This series, brought to you by Yahoo! Finance, looks at which upgrades and downgrades make sense, and which ones investors should act on. Today, our headlines contain bad news for heavy-equipment manufacturers in the form of new sell ratings for both Deere (NYSE: DE ) and Caterpillar (NYSE: CAT ) . But it isn't all bad news everywhere...
Strong signal for DIRECTV
Satellite television powerhouse DIRECTV (NASDAQ: DTV ) , for example, just received a new buy rating from investment banker Stifel Nicolaus. While panning rival Dish Network (NASDAQ: DISH ) for having a too-high valuation (an opinion I share), Stifel says it likes DIRECTV, and says the stock could grow into a $65 valuation as it expands in Latin America, and buys back stock.
I agree on this one, as well... sort of.
Priced at just 12 times earnings, DIRECTV shares look attractively valued based on consensus long-term growth estimates of 17%. Valued on its free cash flow, too, the stock looks good -- not as good as it does when valued on GAAP "earnings," granted. But the price-to-free cash flow ratio on this one is still short of 14, and still comfortably below the 17% growth rate, suggesting there's value to be had in the stock.
What does worry me about DIRECTV is the company's debt load, which is sizable (about $15.6 billion net of cash). Fact is, if you factor debt into the picture, DIRECTV begins to look a bit overpriced, rather than undervalued. Granted, this may not worry everyone, and granted, too, DIRECTV appears to have plenty of cash flow with which to pay down its debt. But it is a concern, and bears watching.
Deere, and Cats, and Bears -- oh my!
Speaking of bears, one analyst down in Australia took a rather bearish stance on two of America's other heavy industrial animals -- Deere and Caterpillar -- today. The banker in question, Macquarie, downgraded both stocks to neutral this morning, assigning price targets of $95 to Deere, and $88 to Cat.
Why? According to Macquarie, lower crop prices could reduce farmers' demand for, and ability to buy, Deere's wares going forward, resulting in weaker sales of agricultural equipment. Simultaneously, StreetInsider quotes Macquarie knocking assumptions about Caterpillar's prospects, based on fears of tepid economic growth in China -- a trend Macquarie says could stretch out for some time to come.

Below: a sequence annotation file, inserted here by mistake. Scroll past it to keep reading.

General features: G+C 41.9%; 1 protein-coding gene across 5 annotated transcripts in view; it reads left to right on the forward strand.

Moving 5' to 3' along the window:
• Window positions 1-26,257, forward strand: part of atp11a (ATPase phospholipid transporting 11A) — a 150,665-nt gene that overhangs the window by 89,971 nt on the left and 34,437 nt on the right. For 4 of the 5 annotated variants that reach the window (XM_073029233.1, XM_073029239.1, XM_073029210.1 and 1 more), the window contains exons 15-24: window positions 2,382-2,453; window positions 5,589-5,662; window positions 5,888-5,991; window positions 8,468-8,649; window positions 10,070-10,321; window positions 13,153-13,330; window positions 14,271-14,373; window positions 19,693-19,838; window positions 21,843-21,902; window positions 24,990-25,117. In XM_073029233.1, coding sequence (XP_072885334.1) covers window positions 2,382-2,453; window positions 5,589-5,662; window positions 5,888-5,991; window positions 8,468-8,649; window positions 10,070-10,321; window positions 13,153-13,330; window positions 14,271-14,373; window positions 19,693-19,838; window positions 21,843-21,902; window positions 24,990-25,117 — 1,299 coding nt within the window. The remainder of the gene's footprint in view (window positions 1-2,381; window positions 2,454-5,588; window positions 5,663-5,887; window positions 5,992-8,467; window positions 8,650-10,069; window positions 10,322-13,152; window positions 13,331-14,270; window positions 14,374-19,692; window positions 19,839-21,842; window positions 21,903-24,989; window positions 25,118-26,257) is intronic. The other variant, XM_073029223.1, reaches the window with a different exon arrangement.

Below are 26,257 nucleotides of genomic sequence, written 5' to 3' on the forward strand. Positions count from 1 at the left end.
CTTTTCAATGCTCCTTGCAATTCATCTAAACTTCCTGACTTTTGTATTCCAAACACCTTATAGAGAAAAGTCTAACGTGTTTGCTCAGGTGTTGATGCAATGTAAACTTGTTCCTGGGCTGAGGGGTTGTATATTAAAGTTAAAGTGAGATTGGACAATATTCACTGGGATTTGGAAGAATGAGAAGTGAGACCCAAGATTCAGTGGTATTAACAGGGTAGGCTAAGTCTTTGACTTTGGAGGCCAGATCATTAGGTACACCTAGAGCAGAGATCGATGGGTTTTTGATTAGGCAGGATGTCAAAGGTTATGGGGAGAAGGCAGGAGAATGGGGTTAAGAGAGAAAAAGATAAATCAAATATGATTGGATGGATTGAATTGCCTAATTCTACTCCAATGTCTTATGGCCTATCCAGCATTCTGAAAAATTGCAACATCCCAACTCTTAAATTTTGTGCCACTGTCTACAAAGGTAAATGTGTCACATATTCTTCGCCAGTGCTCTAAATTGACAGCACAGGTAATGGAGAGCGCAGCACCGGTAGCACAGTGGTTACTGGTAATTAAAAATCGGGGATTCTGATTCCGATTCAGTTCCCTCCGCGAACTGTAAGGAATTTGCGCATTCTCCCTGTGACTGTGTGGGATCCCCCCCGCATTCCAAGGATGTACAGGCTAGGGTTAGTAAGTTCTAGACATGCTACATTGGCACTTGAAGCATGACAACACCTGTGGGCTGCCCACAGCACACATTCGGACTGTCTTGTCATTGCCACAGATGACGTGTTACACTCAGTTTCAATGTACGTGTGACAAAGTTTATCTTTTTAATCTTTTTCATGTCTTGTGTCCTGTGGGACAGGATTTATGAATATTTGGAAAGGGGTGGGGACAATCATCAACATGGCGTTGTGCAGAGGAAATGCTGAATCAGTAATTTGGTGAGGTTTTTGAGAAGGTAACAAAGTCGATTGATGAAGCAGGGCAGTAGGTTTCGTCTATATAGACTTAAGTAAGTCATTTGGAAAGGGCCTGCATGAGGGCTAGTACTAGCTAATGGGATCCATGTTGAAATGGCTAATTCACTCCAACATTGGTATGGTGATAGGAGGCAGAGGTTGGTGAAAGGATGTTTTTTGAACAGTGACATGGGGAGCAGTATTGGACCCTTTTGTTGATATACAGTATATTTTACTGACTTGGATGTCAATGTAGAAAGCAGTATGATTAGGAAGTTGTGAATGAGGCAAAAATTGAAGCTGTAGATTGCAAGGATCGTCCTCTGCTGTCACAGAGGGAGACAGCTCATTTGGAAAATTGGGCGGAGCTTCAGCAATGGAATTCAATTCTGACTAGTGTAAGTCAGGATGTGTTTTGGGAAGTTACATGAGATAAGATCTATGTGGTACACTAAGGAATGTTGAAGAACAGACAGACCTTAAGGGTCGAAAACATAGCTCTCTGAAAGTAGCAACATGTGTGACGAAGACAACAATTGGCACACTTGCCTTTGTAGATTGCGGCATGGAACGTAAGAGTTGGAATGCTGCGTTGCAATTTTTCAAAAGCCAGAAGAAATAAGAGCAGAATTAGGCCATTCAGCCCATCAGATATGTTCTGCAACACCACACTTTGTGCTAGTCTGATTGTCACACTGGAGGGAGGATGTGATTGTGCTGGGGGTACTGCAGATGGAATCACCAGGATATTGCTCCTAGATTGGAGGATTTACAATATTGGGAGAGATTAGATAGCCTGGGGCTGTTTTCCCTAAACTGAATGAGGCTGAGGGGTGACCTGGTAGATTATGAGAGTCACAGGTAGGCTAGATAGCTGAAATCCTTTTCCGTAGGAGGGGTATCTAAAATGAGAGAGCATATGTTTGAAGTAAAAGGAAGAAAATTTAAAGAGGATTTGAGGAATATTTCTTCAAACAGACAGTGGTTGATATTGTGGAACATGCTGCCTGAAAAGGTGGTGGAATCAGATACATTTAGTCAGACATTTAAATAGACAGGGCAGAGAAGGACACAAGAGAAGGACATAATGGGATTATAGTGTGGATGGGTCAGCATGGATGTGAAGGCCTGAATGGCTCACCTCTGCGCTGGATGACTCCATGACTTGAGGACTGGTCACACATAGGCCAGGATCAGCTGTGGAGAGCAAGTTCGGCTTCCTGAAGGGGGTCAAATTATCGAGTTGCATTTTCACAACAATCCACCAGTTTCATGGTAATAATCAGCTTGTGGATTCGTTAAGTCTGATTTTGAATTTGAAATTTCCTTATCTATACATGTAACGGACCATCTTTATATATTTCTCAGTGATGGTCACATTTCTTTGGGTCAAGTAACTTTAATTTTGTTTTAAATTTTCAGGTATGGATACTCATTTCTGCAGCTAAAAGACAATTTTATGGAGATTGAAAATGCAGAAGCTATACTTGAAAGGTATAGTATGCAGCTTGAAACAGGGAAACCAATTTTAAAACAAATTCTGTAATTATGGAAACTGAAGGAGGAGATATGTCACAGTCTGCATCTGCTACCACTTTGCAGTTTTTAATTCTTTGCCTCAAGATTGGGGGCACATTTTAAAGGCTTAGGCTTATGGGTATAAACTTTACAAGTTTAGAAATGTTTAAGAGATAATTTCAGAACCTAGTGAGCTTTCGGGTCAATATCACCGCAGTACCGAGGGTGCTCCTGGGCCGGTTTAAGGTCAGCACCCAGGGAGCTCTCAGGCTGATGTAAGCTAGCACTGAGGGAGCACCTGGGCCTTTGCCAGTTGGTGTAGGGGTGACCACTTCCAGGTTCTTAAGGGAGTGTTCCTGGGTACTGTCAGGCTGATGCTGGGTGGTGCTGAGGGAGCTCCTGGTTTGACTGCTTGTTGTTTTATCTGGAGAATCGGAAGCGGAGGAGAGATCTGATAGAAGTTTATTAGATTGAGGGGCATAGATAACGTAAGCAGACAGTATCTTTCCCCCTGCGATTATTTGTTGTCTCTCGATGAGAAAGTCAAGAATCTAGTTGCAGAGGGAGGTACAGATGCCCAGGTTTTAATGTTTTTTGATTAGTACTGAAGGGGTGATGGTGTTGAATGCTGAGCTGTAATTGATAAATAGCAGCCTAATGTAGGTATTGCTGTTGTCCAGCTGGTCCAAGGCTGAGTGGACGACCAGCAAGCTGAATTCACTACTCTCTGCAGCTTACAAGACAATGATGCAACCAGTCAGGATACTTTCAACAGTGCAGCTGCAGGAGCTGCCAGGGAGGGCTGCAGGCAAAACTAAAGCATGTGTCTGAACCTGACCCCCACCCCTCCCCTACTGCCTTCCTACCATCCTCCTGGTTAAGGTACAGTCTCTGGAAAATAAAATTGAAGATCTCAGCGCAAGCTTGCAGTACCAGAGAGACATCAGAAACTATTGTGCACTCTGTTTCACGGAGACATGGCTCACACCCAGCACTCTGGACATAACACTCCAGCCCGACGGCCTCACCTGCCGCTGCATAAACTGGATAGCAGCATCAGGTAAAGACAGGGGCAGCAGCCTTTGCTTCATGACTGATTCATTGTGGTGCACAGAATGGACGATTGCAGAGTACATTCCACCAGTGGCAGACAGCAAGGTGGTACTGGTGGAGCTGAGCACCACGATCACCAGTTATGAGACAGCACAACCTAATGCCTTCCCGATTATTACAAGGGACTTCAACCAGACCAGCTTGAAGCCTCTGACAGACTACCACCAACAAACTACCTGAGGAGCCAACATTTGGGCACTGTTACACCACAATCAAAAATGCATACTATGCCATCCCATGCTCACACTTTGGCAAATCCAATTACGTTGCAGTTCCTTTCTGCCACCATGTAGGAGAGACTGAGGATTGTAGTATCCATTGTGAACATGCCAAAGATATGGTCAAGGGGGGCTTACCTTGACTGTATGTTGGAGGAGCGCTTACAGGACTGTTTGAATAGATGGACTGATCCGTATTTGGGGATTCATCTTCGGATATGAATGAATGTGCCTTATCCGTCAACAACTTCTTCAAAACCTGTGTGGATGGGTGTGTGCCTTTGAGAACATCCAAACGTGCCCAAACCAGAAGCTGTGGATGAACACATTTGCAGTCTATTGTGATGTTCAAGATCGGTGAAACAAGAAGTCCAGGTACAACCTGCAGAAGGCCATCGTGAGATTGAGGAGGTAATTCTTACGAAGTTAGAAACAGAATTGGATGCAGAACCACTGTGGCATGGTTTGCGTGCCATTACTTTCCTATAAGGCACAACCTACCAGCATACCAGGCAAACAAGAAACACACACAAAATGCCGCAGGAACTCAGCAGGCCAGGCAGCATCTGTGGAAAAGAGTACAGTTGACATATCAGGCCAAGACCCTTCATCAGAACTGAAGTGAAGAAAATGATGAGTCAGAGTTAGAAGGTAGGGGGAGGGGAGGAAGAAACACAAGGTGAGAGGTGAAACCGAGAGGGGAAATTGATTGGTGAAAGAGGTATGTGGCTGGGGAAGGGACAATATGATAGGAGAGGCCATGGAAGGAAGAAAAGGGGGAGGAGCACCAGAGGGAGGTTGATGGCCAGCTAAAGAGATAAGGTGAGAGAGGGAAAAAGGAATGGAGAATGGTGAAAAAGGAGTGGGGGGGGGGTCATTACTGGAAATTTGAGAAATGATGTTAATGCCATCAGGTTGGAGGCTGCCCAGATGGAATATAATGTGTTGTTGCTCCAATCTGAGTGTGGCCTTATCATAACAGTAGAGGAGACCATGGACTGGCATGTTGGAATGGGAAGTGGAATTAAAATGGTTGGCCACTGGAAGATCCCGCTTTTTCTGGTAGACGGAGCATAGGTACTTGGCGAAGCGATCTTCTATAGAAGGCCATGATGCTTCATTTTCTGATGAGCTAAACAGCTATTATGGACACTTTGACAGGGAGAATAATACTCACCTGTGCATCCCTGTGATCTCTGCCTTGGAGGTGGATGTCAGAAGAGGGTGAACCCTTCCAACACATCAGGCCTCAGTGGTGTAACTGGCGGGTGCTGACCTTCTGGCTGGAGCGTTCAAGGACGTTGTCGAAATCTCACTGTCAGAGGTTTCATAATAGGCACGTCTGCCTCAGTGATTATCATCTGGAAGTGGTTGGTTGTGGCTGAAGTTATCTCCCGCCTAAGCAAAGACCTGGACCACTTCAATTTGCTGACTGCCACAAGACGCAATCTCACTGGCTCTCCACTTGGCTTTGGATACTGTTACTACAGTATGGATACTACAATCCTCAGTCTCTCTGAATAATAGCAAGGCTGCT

Laying the companies side by side, the twin downgrades make sense. Both stocks cost about 10 times earnings today. Both pay 2.4% annual dividend yields. (So far, so good). On the other hand, both companies are reporting exceedingly weak free cash flow at this time. Caterpillar generated only $165 million in positive free cash flow last year, a far cry from the $5.7 billion it claimed to have earned under GAAP accounting standards.
Deere is actually worse off in this regard. According to data from S&P Capital IQ, Deere's operating cash flow of $1.1 billion, minus capital expenditures of $2.2 billion, results in negative free cash flow. For its part, Deere calculates free cash flow differently, separating out its manufacturing division from its financing division. Viewed from this perspective, the company notes it is free cash flow positive. Also, Deere’s projected growth rate is also slower -- 10% versus Caterpillar's expected 14.
As a result, I'm personally not particularly optimistic about either of the two firms, and agree with Macquarie's decision to downgrade. Whether or not the analyst is right about the big macroeconomic trends, the simple fact that these two firms aren't currently showing much success in generating cash from their businesses suggests investors should stay away.
Editor's Note: This article has been updated to describe the Macquarie report statements and John Deere's cash position in greater detail.